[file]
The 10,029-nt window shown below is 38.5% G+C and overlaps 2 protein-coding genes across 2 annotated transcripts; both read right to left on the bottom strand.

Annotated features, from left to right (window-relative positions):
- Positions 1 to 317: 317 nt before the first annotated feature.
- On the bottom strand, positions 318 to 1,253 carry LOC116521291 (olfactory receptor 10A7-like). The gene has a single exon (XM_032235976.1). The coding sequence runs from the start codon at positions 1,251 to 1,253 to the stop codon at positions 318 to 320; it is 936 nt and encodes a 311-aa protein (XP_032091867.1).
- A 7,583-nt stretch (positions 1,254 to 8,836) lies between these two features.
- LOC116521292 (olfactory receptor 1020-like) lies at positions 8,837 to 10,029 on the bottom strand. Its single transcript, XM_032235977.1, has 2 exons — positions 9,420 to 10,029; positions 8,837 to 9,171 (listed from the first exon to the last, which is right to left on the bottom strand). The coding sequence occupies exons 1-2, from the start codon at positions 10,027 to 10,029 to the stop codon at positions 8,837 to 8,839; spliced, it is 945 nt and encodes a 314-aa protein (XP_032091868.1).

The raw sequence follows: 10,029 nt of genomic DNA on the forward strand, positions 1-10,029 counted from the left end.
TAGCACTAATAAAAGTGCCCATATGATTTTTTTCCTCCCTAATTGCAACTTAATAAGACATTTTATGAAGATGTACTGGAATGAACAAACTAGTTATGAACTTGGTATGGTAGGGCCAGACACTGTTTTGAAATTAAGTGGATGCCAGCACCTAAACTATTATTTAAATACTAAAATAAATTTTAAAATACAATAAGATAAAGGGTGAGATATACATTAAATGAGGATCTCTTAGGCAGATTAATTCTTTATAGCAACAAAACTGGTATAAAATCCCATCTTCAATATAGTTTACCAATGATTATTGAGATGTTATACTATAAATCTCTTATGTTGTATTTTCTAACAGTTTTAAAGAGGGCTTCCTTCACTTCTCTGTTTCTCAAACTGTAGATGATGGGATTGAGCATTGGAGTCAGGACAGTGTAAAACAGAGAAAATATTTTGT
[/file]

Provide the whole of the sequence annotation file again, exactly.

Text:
The 10,029-nt window shown below is 38.5% G+C and overlaps 2 protein-coding genes across 2 annotated transcripts; both read right to left on the bottom strand.

Annotated features, from left to right (window-relative positions):
- Positions 1 to 317: 317 nt before the first annotated feature.
- On the bottom strand, positions 318 to 1,253 carry LOC116521291 (olfactory receptor 10A7-like). The gene has a single exon (XM_032235976.1). The coding sequence runs from the start codon at positions 1,251 to 1,253 to the stop codon at positions 318 to 320; it is 936 nt and encodes a 311-aa protein (XP_032091867.1).
- A 7,583-nt stretch (positions 1,254 to 8,836) lies between these two features.
- LOC116521292 (olfactory receptor 1020-like) lies at positions 8,837 to 10,029 on the bottom strand. Its single transcript, XM_032235977.1, has 2 exons — positions 9,420 to 10,029; positions 8,837 to 9,171 (listed from the first exon to the last, which is right to left on the bottom strand). The coding sequence occupies exons 1-2, from the start codon at positions 10,027 to 10,029 to the stop codon at positions 8,837 to 8,839; spliced, it is 945 nt and encodes a 314-aa protein (XP_032091868.1).

The raw sequence follows: 10,029 nt of genomic DNA on the forward strand, positions 1-10,029 counted from the left end.
TAGCACTAATAAAAGTGCCCATATGATTTTTTTCCTCCCTAATTGCAACTTAATAAGACATTTTATGAAGATGTACTGGAATGAACAAACTAGTTATGAACTTGGTATGGTAGGGCCAGACACTGTTTTGAAATTAAGTGGATGCCAGCACCTAAACTATTATTTAAATACTAAAATAAATTTTAAAATACAATAAGATAAAGGGTGAGATATACATTAAATGAGGATCTCTTAGGCAGATTAATTCTTTATAGCAACAAAACTGGTATAAAATCCCATCTTCAATATAGTTTACCAATGATTATTGAGATGTTATACTATAAATCTCTTATGTTGTATTTTCTAACAGTTTTAAAGAGGGCTTCCTTCACTTCTCTGTTTCTCAAACTGTAGATGATGGGATTGAGCATTGGAGTCAGGACAGTGTAAAACAGAGAAAATATTTTGT